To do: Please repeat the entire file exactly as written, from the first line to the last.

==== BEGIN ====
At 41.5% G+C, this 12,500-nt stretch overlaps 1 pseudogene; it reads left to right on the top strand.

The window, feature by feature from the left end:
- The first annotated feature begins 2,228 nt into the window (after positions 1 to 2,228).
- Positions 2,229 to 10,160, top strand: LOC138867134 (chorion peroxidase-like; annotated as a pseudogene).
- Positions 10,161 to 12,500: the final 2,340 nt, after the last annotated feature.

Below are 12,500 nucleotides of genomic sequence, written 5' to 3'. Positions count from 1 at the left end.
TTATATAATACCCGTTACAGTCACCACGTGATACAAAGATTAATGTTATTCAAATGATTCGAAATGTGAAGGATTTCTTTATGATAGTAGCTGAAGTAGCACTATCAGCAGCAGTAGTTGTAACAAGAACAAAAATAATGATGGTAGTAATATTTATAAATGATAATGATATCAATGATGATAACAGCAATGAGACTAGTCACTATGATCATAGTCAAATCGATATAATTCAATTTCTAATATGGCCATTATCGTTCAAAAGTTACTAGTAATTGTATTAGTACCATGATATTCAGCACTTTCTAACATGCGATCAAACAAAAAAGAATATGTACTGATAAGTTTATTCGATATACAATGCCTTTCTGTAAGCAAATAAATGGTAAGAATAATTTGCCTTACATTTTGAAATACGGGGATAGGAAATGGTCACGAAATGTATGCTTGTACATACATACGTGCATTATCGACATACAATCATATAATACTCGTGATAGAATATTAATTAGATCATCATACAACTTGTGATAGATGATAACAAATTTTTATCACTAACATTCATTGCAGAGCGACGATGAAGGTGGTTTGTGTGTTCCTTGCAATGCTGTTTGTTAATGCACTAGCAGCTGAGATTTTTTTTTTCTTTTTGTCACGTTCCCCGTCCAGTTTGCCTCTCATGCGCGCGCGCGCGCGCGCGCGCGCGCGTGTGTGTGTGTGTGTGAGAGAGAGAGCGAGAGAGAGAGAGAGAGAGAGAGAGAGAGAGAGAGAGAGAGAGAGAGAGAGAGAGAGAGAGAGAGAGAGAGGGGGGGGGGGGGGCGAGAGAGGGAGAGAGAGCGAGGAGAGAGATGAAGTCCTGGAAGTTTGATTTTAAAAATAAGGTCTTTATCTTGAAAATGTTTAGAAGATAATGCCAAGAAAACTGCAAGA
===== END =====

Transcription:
At 41.5% G+C, this 12,500-nt stretch overlaps 1 pseudogene; it reads left to right on the top strand.

The window, feature by feature from the left end:
- The first annotated feature begins 2,228 nt into the window (after positions 1 to 2,228).
- Positions 2,229 to 10,160, top strand: LOC138867134 (chorion peroxidase-like; annotated as a pseudogene).
- Positions 10,161 to 12,500: the final 2,340 nt, after the last annotated feature.

Below are 12,500 nucleotides of genomic sequence, written 5' to 3'. Positions count from 1 at the left end.
TTATATAATACCCGTTACAGTCACCACGTGATACAAAGATTAATGTTATTCAAATGATTCGAAATGTGAAGGATTTCTTTATGATAGTAGCTGAAGTAGCACTATCAGCAGCAGTAGTTGTAACAAGAACAAAAATAATGATGGTAGTAATATTTATAAATGATAATGATATCAATGATGATAACAGCAATGAGACTAGTCACTATGATCATAGTCAAATCGATATAATTCAATTTCTAATATGGCCATTATCGTTCAAAAGTTACTAGTAATTGTATTAGTACCATGATATTCAGCACTTTCTAACATGCGATCAAACAAAAAAGAATATGTACTGATAAGTTTATTCGATATACAATGCCTTTCTGTAAGCAAATAAATGGTAAGAATAATTTGCCTTACATTTTGAAATACGGGGATAGGAAATGGTCACGAAATGTATGCTTGTACATACATACGTGCATTATCGACATACAATCATATAATACTCGTGATAGAATATTAATTAGATCATCATACAACTTGTGATAGATGATAACAAATTTTTATCACTAACATTCATTGCAGAGCGACGATGAAGGTGGTTTGTGTGTTCCTTGCAATGCTGTTTGTTAATGCACTAGCAGCTGAGATTTTTTTTTTCTTTTTGTCACGTTCCCCGTCCAGTTTGCCTCTCATGCGCGCGCGCGCGCGCGCGCGCGCGCGTGTGTGTGTGTGTGTGAGAGAGAGAGCGAGAGAGAGAGAGAGAGAGAGAGAGAGAGAGAGAGAGAGAGAGAGAGAGAGAGAGAGAGAGAGAGAGAGAGGGGGGGGGGGGGGCGAGAGAGGGAGAGAGAGCGAGGAGAGAGATGAAGTCCTGGAAGTTTGATTTTAAAAATAAGGTCTTTATCTTGAAAATGTTTAGAAGATAATGCCAAGAAAACTGCAAGA